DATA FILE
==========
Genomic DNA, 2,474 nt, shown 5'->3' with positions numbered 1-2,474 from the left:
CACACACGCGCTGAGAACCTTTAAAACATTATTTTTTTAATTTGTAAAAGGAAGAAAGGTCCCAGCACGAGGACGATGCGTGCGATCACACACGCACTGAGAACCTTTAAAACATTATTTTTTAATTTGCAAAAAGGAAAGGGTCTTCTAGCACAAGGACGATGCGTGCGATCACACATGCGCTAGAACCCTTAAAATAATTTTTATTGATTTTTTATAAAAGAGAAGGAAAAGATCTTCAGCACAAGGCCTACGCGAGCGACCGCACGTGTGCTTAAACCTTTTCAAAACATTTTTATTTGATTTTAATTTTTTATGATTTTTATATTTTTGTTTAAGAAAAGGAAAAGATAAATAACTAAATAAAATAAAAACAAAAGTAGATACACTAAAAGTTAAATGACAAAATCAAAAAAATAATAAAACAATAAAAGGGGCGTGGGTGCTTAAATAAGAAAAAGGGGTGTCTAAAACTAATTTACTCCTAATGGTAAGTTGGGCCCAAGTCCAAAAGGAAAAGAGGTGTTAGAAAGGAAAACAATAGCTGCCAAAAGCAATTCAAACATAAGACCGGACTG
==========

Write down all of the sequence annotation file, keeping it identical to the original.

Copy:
Genomic DNA, 2,474 nt, shown 5'->3' with positions numbered 1-2,474 from the left:
CACACACGCGCTGAGAACCTTTAAAACATTATTTTTTTAATTTGTAAAAGGAAGAAAGGTCCCAGCACGAGGACGATGCGTGCGATCACACACGCACTGAGAACCTTTAAAACATTATTTTTTAATTTGCAAAAAGGAAAGGGTCTTCTAGCACAAGGACGATGCGTGCGATCACACATGCGCTAGAACCCTTAAAATAATTTTTATTGATTTTTTATAAAAGAGAAGGAAAAGATCTTCAGCACAAGGCCTACGCGAGCGACCGCACGTGTGCTTAAACCTTTTCAAAACATTTTTATTTGATTTTAATTTTTTATGATTTTTATATTTTTGTTTAAGAAAAGGAAAAGATAAATAACTAAATAAAATAAAAACAAAAGTAGATACACTAAAAGTTAAATGACAAAATCAAAAAAATAATAAAACAATAAAAGGGGCGTGGGTGCTTAAATAAGAAAAAGGGGTGTCTAAAACTAATTTACTCCTAATGGTAAGTTGGGCCCAAGTCCAAAAGGAAAAGAGGTGTTAGAAAGGAAAACAATAGCTGCCAAAAGCAATTCAAACATAAGACCGGACTG